Now you see me now you don’t, me and my niqaab.

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So it seems people are rather confused as to how I wear my niqaab. So the following is an attempt to help people understand.

I believe wearing the niqaab is a sunnah, just like some people pray more, fast more, I cover more.

I understand in certain situations the niqaab looses its function or purpose. For example, if I was teaching I feel people maybe distracted by my choice to cover my face, I therefore do not wear it so my objective for people to learn from me can still be achieved.

Another example I also feel, is that in a room full of people that don’t cover their faces, me wearing a face veil would only make me stand out, this would therefore totally transform the dynamics involved in achieving the purpose of the niqaab which is to practice the highest level of modesty.

In addition to this, it is also important to consider that those around me in certain areas may choose to express their discomfort to the veil by becoming aggressive, which means wearing the veil could become more of a harm for me than a good. Bearing this in mind, when I attend certain areas or travel I choose to unveil.

And finally I’d like to share with you what wearing the veil means to me. Like a monk that goes into the mountains, I believe the niqaab enables me to achieve spiritual preservation.
We are living in a world where boxes matter, and if they didn’t then why would we have equal opportunities? This way of thinking is definitely one that becomes very sticky to explain without hurting other peoples feelings.

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4 responses »

    • I had a look at the article and I understand where you are coming from. Ultimately I can only relay to you that I once had an opinion of those who wished to veil when my lifestyle quite the opposite with reference to how I dressed. However my opinion only extended to my own mutters of disapproval. I appreciate that by you sending me this link you are giving me insight into how you view the importance of showing one’s face and whilst I respect that I hope you can appreciate that I have also relied on the unification of spiritual and a scientific pretence that continues to give me my stance on covering my face when I see it is fit too.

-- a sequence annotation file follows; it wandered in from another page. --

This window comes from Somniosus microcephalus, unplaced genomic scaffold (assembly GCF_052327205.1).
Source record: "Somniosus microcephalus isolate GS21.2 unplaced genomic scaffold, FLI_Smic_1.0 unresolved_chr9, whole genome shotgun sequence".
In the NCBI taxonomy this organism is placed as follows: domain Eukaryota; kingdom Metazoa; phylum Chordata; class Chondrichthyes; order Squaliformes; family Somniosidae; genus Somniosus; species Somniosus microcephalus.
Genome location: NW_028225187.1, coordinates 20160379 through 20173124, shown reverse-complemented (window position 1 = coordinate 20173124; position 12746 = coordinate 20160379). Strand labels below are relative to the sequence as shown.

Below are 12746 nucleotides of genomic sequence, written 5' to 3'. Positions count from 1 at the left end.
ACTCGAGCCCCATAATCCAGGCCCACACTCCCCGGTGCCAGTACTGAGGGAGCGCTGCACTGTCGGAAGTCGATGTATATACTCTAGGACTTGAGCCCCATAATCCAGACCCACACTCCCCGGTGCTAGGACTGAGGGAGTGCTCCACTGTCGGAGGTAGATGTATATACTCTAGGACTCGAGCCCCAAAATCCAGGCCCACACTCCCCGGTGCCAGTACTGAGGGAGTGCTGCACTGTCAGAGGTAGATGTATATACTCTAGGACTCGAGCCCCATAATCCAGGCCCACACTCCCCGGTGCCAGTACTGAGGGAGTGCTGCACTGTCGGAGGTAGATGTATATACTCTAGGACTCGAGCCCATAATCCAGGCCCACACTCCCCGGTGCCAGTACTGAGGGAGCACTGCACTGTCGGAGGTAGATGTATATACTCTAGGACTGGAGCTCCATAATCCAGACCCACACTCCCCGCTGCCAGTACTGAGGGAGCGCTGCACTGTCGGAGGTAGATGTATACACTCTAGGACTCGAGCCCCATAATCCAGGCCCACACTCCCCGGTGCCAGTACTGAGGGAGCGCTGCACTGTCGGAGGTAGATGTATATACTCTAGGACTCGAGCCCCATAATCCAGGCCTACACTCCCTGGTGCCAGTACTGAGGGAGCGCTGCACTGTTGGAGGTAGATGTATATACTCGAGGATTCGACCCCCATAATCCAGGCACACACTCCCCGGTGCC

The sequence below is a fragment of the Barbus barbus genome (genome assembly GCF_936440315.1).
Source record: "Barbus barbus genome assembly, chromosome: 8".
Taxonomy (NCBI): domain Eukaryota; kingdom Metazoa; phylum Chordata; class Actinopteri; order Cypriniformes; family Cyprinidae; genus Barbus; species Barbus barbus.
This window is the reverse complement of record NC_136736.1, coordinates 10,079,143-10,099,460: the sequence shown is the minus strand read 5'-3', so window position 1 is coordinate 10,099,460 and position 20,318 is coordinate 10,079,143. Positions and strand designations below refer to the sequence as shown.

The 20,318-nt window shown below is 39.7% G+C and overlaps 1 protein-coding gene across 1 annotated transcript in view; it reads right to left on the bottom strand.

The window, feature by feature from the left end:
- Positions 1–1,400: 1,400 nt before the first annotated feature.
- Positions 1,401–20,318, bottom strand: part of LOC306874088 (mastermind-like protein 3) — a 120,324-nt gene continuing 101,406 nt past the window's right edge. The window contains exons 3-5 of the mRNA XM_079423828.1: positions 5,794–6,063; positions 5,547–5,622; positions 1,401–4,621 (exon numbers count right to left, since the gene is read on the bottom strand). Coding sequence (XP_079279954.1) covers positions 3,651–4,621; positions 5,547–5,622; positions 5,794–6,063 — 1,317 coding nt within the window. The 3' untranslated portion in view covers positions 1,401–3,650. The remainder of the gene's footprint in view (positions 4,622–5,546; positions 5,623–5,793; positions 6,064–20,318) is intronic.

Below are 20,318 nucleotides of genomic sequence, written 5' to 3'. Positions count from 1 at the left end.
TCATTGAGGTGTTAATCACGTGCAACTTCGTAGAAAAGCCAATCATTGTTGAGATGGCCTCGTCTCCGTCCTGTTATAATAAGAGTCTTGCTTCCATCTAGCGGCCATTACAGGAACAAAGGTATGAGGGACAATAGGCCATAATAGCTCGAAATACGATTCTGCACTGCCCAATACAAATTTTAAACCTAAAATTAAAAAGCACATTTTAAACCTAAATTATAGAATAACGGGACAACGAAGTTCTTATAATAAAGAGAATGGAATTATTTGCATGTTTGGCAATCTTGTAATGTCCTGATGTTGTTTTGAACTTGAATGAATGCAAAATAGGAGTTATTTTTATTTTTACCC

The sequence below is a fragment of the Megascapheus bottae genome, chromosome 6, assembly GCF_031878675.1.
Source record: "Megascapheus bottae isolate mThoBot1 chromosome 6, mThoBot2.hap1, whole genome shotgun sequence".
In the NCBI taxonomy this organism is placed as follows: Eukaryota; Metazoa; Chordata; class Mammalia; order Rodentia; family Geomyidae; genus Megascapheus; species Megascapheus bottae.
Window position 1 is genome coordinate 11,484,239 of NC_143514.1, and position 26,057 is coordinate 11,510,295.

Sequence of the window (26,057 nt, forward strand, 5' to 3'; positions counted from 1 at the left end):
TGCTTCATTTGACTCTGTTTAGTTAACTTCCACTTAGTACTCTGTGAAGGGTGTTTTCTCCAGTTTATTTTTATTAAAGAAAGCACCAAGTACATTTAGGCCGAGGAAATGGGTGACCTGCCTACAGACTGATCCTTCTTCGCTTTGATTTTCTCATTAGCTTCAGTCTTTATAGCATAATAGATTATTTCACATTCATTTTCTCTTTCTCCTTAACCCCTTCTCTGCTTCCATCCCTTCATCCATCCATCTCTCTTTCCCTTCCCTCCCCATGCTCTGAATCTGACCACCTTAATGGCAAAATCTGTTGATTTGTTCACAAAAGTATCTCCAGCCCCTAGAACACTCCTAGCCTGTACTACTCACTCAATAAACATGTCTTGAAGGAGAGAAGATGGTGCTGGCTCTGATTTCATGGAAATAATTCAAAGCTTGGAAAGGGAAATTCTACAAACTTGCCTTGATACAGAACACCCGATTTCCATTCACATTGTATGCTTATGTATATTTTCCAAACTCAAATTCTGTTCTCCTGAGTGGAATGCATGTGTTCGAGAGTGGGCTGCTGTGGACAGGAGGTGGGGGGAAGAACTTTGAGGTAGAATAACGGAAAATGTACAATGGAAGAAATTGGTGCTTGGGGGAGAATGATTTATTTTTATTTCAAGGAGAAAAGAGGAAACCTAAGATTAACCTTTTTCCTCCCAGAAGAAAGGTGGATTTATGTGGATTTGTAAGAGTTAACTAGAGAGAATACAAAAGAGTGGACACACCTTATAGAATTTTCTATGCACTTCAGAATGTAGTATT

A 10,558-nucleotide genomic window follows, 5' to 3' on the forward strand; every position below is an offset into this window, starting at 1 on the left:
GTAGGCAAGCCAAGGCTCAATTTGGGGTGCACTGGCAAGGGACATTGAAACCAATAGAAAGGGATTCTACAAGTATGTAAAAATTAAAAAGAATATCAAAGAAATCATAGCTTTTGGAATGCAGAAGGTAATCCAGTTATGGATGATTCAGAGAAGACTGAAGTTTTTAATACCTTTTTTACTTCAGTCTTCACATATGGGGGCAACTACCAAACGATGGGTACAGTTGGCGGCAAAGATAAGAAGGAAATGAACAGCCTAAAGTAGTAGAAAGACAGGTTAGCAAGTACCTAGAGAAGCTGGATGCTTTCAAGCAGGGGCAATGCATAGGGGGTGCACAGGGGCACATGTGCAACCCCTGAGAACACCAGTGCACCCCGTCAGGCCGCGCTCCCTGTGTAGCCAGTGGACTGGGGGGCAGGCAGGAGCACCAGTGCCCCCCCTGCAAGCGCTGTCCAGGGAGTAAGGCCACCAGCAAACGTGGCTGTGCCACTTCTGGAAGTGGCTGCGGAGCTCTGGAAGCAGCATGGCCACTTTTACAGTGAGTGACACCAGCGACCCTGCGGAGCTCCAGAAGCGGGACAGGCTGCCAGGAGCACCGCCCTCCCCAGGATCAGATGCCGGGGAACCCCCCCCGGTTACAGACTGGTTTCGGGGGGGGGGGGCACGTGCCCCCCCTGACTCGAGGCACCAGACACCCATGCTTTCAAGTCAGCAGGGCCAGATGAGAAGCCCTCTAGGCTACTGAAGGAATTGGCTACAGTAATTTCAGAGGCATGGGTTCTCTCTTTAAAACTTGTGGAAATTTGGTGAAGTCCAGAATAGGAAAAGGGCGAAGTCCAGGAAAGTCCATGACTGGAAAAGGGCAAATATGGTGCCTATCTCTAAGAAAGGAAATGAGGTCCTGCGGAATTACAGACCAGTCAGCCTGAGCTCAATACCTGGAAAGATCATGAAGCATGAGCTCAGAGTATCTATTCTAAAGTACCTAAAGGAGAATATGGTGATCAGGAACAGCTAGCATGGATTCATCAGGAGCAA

The following link demonstrates this. I would love to get your thoughts on this, and can only add that I’m Muslim because no one has been able to challenge my belief.

      http://www.islam-guide.com/
      Please check out The Scientific Miracles in the Holy Quran

      Look forward to your reply 🙂

  1. Dear Shalina, I came across your website while researching a writing assignment for my writing club. It is about how women dress around the world, and what is perceived as ‘acceptable’ in different cultures. I have been living in Muslim-dominated communities from Turkey to Malaysia during the past eight years as I travel (very slowly) around the world.

    I used a quote of yours from a National Geographic article (“Wow! This is liberating. He is having to listen to my words, not judge me by my clothes or my face…”) and wanted to find out more about you. So I found your blog, which I have enjoyed reading, and wondered if you would be happy for me to use that same quote — or even let me into any of your other thoughts on this interesting matter — for an article I am writing for my new, online travel magazine?

    I was saddened by the BBC interview you did with Yasmin Alibhai-Brown. I thought her inflexible and judgemental attitude was extraordinary, and all too illustrative of the ignorance shown by many people in the UK towards what they perceive as ‘foreign’. Travelling has widened my experience of other cultures and communities to the extent that I cannot understand why there is such a furore about wearing the veil, or any kind of ‘Muslim’ dress in Europe. I am, I must explain, an atheist, but with a respect for all religions and a belief in tolerance at all levels of society.

    You are a busy woman, I can tell, but I have left my email address in the hope you may have time to drop me a line. I can send you a copy of the original essay, if you like.

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